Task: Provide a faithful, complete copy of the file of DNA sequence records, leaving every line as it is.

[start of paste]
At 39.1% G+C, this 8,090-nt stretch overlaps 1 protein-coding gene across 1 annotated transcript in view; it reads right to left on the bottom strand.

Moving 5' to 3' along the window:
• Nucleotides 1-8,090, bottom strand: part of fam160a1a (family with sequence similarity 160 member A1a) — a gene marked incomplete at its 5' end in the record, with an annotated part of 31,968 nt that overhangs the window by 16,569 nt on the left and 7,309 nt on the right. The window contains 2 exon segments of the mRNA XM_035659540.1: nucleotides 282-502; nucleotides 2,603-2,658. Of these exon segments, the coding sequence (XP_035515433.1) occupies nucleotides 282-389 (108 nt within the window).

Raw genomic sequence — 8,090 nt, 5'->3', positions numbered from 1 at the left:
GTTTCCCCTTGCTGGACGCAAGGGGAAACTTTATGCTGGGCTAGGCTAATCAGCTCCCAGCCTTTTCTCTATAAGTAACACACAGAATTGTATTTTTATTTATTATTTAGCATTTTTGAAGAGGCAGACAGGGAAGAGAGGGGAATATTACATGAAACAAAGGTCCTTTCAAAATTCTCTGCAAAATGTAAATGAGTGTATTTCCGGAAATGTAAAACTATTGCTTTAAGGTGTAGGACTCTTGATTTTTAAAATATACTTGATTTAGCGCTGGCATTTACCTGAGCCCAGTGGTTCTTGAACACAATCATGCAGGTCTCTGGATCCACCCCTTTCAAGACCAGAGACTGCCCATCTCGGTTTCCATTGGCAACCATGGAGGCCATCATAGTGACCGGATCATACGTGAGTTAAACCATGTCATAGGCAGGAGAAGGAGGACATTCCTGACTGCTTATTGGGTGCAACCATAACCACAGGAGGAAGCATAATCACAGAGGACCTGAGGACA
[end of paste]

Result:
At 39.1% G+C, this 8,090-nt stretch overlaps 1 protein-coding gene across 1 annotated transcript in view; it reads right to left on the bottom strand.

Moving 5' to 3' along the window:
• Nucleotides 1-8,090, bottom strand: part of fam160a1a (family with sequence similarity 160 member A1a) — a gene marked incomplete at its 5' end in the record, with an annotated part of 31,968 nt that overhangs the window by 16,569 nt on the left and 7,309 nt on the right. The window contains 2 exon segments of the mRNA XM_035659540.1: nucleotides 282-502; nucleotides 2,603-2,658. Of these exon segments, the coding sequence (XP_035515433.1) occupies nucleotides 282-389 (108 nt within the window).

Raw genomic sequence — 8,090 nt, 5'->3', positions numbered from 1 at the left:
GTTTCCCCTTGCTGGACGCAAGGGGAAACTTTATGCTGGGCTAGGCTAATCAGCTCCCAGCCTTTTCTCTATAAGTAACACACAGAATTGTATTTTTATTTATTATTTAGCATTTTTGAAGAGGCAGACAGGGAAGAGAGGGGAATATTACATGAAACAAAGGTCCTTTCAAAATTCTCTGCAAAATGTAAATGAGTGTATTTCCGGAAATGTAAAACTATTGCTTTAAGGTGTAGGACTCTTGATTTTTAAAATATACTTGATTTAGCGCTGGCATTTACCTGAGCCCAGTGGTTCTTGAACACAATCATGCAGGTCTCTGGATCCACCCCTTTCAAGACCAGAGACTGCCCATCTCGGTTTCCATTGGCAACCATGGAGGCCATCATAGTGACCGGATCATACGTGAGTTAAACCATGTCATAGGCAGGAGAAGGAGGACATTCCTGACTGCTTATTGGGTGCAACCATAACCACAGGAGGAAGCATAATCACAGAGGACCTGAGGACA